Losing fantasy owners: Aren't you glad you got A-Rod with the first or second overall pick?
It's not your fault. Every fantasy expert said you were a moron if you didn't draft Alex Rodriguez there.
He was part of the "Big 2" this past March. He and Albert Pujols were the consensus top picks, and it was solid intelligence leading us to that conclusion.
How's that going for you, A-Rod owners?
With most fantasy sports fans focused on football drafts, it's time to apply that hard-learned lesson.
Fantasy football drafters know well that there's a consensus "Big 3" (LaDainian Tomlinson, Larry Johnson and Shaun Alexander) this year. Veer from one of those guys in your draft and you'll be called many names.
Don't be so sure you know what you think you know. That's why they play the games.
Draft with your gut and don't let anyone bully you.
Remember, the following questions may have made little sense in March.
But now, they're all perfectly valid:
Rodriguez, 3B, Yankees (.275-26-94)
Garrett Atkins, 3B, Rockies (.315-21-91)
Who would have thought this question would have any basis in reality at the start of September? But it's a perfectly reasonable one now, since Atkins hits line drive after line drive and has shown surprising power without the benefit of a typical Coors Field boost. Meanwhile A-Rod has drawn frequent jeers at Yankee Stadium. Last weekend in Anaheim, Rodriguez went 1-for-15 with an outlandish 10 strikeouts. Keep in mind that Ken Griffey Jr., six years older than A-Rod, started his fall from elite status about six years ago. It's sad to watch this future Hall of Famer's skills fade.
Eric Chavez, 3B, Athletics (.240-16-57)
Adrian Beltre, 3B, Mariners (.265-16-60)
This question is no surprise, since fantasy owners have been debating it for many years. The surprise is the answer: Who cares? Two of the league's so-called elite hitters have fallen so far that now there are arguably 25 third basemen with more fantasy value than these two. Barring a September miracle, Chavez will fail to hit 30 homers for the fourth straight season and watch his average fall for the fourth consecutive year. Beltre's bat has woken up in the last month with seven home runs, but he certainly doesn't look anything like the MVP candidate from 2004 (.334-48-121). Next year, punt on both of these guys.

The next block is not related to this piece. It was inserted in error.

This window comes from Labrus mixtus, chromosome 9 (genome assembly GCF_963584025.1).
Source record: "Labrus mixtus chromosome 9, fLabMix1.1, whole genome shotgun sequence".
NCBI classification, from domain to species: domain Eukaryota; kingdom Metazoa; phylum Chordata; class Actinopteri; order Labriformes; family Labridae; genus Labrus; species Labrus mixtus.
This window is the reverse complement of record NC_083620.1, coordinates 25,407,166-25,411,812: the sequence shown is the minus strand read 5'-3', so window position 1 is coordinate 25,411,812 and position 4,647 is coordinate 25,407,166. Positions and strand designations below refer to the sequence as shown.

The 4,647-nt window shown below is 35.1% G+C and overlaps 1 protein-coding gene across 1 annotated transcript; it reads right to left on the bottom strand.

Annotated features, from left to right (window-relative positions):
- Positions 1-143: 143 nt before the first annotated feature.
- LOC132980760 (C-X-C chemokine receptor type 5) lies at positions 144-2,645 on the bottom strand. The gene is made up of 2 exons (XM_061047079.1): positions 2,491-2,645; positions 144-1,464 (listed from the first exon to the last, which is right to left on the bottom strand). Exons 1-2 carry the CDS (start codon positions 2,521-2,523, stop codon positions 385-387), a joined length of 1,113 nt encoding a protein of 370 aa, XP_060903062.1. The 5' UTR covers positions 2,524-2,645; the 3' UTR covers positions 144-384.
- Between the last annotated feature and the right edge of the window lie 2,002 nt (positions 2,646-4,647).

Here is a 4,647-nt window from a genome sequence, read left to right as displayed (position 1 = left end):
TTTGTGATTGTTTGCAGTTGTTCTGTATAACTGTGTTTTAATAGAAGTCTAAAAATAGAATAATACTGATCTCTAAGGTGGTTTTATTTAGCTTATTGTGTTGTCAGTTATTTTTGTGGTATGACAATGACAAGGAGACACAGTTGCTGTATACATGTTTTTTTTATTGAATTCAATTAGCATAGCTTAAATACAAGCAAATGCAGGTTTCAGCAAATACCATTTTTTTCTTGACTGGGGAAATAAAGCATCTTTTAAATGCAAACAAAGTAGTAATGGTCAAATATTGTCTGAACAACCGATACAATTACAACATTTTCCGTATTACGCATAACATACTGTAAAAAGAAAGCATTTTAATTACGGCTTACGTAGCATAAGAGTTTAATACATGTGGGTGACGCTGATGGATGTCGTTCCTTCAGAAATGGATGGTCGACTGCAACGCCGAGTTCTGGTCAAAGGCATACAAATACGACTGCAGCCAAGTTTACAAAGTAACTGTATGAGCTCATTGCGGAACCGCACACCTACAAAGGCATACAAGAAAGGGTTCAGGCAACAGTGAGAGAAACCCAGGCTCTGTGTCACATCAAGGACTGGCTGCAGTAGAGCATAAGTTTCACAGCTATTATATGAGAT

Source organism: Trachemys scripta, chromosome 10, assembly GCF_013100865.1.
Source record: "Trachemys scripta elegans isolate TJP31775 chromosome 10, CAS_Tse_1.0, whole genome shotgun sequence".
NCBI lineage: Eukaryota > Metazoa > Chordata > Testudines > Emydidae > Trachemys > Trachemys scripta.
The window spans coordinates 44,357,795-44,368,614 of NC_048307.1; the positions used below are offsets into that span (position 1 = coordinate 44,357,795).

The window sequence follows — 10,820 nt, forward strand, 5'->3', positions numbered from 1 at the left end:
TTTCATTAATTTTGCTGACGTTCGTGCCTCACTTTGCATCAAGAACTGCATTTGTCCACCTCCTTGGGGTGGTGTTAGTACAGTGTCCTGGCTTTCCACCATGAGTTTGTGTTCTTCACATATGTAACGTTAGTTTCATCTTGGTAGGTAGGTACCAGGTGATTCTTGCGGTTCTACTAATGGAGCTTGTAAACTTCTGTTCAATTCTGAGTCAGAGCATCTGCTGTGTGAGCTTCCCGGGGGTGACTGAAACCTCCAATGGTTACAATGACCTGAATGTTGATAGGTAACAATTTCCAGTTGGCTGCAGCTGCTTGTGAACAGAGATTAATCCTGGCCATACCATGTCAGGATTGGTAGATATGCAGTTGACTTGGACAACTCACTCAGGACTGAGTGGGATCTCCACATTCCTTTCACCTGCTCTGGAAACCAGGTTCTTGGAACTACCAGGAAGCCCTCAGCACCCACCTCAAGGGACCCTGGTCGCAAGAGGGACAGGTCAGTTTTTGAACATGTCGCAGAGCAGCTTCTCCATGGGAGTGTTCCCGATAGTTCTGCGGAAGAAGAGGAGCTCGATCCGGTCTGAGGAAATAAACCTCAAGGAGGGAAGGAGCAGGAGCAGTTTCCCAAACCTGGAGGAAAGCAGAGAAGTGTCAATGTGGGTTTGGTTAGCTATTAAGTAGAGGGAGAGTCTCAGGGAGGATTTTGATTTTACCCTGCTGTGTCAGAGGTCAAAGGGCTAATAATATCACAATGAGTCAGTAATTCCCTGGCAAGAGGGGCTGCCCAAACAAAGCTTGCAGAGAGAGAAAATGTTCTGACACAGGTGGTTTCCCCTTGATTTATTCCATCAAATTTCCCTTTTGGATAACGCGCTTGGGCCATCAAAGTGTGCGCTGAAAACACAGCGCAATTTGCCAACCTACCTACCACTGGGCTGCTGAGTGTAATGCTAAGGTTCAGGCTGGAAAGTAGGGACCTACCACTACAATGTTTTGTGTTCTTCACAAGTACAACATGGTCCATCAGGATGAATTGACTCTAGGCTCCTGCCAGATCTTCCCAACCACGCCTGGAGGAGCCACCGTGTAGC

Grady Sizemore, OF, Indians (.292-20-60, 18 SB)
Eric Byrnes, OF, Diamondbacks (.278-20-60, 18 SB)
This is no knock on Sizemore, who is an excellent young outfielder and may yet improve. It's more an acknowledgment of Byrnes, who has matured into an elite fantasy outfielder without anyone noticing. 20 HR-20 SB guys are exceedingly rare (only Alfonso Soriano and Johnny Damon are currently there, with Jimmy Rollins closing in) and tend to get drafted very early. Yet if you're in a mixed league, Byrnes may well be sitting on the waiver wire still. Will fantasy owners wise up and draft him high next year, or will he continue to get little respect?
Albert Pujols, 1B, Cardinals (.322-39-109)
Justin Morneau, 1B, Twins (.317-32-110)
Granted, Morneau has 50 more at-bats than Pujols, but this just illustrates how good the Twins 1B has become. Keep in mind this may be Pujols' best season yet, and Morneau is right there with him. There is absolutely no reason not to draft Morneau next year in the top 10 overall, maybe the top five.
Huston Street, Closer, Athletics (29-of-37 SV, 3.22 ERA)
Joe Borowski, Closer, Marlins (31-of-34 SV, 3.21 ERA)
Remember back in March, when Borowski was the only closer not drafted in your league because he had underwhelming stuff and played for a team that was going to win 50 games, maximum? Shows what we know. Borowski still doesn't have elite stuff, but he's been as steady a closer as there is in the majors this year, blowing fewer opportunities than Billy Wagner (five) or B.J. Ryan (four). Will he get respect as a closer in drafts next year? Probably not. He's just not a dominant pitcher.
Roy Oswalt, RHP, Astros (10 W, 127 K, 3.25 ERA, 1.21 WHIP)
C.C. Sabathia, LHP, Indians (10 W, 138 K, 3.22 ERA, 1.20 WHIP)
Oswalt was supposed to be one of fantasy baseball's three best pitchers. Sabathia was supposed to be overweight. Neither of these things have been major fantasy truths so far this year. Oswalt may have dominating stuff, but he's been inconsistent and most importantly his strikeout rate continues to fall. Sabathia has had a very good year, but the bottom line here is that if Oswalt no longer whiffs 200 batters in a season, he's a solid-but-unspectacular fantasy starter and that's it.
Brett Myers, RHP, Phillies (10 W, 146 K, 4.24 ERA, 1.36 WHIP)
Scott Olsen, LHP, Marlins (11 W, 133 K, 4.24 ERA, 1.34 WHIP)
Olsen hasn't even been the best of the Marlins' rookie starters, but he's already attained the same fantasy status as Myers, who is certainly among the better National League starters. Myers, when on, is elite because he strikes out nearly nine batters a game. But he lacks the consistency to be a top-flight fantasy starter. The exact same things now can be said about Olsen.